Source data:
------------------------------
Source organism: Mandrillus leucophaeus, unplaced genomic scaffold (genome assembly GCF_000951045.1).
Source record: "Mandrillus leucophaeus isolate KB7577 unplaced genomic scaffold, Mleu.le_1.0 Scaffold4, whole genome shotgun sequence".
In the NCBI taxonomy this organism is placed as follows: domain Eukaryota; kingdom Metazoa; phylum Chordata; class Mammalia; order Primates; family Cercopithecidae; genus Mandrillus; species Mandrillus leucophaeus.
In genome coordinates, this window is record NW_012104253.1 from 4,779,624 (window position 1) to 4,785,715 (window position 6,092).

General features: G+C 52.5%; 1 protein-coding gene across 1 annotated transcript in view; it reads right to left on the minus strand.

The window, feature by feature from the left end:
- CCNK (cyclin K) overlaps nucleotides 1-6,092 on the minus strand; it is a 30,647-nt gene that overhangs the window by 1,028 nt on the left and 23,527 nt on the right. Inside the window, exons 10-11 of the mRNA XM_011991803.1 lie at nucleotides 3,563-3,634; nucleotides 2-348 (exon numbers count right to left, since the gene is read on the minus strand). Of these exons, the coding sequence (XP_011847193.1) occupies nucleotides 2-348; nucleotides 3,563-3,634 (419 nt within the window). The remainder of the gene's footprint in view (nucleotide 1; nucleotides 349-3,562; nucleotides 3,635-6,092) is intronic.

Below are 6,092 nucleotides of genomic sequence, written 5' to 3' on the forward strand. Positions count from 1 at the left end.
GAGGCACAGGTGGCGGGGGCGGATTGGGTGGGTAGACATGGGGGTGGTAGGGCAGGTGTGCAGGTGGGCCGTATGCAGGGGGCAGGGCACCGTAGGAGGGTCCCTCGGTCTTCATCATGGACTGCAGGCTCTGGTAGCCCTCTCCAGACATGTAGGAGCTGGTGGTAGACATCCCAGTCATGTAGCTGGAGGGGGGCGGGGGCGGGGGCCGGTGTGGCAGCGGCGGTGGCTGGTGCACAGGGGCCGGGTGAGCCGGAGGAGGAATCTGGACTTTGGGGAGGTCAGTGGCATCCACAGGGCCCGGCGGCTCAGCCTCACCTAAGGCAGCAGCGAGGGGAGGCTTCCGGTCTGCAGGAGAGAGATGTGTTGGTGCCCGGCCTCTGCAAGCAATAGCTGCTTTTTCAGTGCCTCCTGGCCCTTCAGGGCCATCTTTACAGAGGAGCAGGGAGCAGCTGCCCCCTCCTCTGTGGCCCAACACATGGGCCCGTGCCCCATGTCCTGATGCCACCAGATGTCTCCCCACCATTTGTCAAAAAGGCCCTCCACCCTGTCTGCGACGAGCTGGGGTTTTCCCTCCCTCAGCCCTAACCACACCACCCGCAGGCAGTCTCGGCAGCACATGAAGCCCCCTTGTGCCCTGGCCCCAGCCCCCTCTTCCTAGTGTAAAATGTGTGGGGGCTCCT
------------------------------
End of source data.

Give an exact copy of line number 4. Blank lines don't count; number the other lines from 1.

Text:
In genome coordinates, this window is record NW_012104253.1 from 4,779,624 (window position 1) to 4,785,715 (window position 6,092).